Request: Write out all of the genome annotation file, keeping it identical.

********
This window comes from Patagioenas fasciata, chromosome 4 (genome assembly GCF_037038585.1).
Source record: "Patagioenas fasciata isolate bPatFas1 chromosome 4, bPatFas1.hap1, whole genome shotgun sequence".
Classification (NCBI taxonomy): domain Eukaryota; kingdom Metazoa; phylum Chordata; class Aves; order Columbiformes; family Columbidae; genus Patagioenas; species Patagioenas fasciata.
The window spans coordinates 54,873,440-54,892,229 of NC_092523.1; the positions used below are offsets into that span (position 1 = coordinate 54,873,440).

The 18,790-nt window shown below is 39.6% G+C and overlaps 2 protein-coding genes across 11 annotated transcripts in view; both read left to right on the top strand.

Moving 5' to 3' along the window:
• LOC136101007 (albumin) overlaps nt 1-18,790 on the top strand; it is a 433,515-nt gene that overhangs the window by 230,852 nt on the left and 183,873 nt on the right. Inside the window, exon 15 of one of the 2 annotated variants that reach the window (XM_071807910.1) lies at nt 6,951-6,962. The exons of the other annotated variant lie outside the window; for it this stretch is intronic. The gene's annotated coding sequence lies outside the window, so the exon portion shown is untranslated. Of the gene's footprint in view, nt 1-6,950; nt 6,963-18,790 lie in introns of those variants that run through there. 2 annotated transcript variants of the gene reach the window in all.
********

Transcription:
This window comes from Patagioenas fasciata, chromosome 4 (genome assembly GCF_037038585.1).
Source record: "Patagioenas fasciata isolate bPatFas1 chromosome 4, bPatFas1.hap1, whole genome shotgun sequence".
Classification (NCBI taxonomy): domain Eukaryota; kingdom Metazoa; phylum Chordata; class Aves; order Columbiformes; family Columbidae; genus Patagioenas; species Patagioenas fasciata.
The window spans coordinates 54,873,440-54,892,229 of NC_092523.1; the positions used below are offsets into that span (position 1 = coordinate 54,873,440).

The 18,790-nt window shown below is 39.6% G+C and overlaps 2 protein-coding genes across 11 annotated transcripts in view; both read left to right on the top strand.

Moving 5' to 3' along the window:
• LOC136101007 (albumin) overlaps nt 1-18,790 on the top strand; it is a 433,515-nt gene that overhangs the window by 230,852 nt on the left and 183,873 nt on the right. Inside the window, exon 15 of one of the 2 annotated variants that reach the window (XM_071807910.1) lies at nt 6,951-6,962. The exons of the other annotated variant lie outside the window; for it this stretch is intronic. The gene's annotated coding sequence lies outside the window, so the exon portion shown is untranslated. Of the gene's footprint in view, nt 1-6,950; nt 6,963-18,790 lie in introns of those variants that run through there. 2 annotated transcript variants of the gene reach the window in all.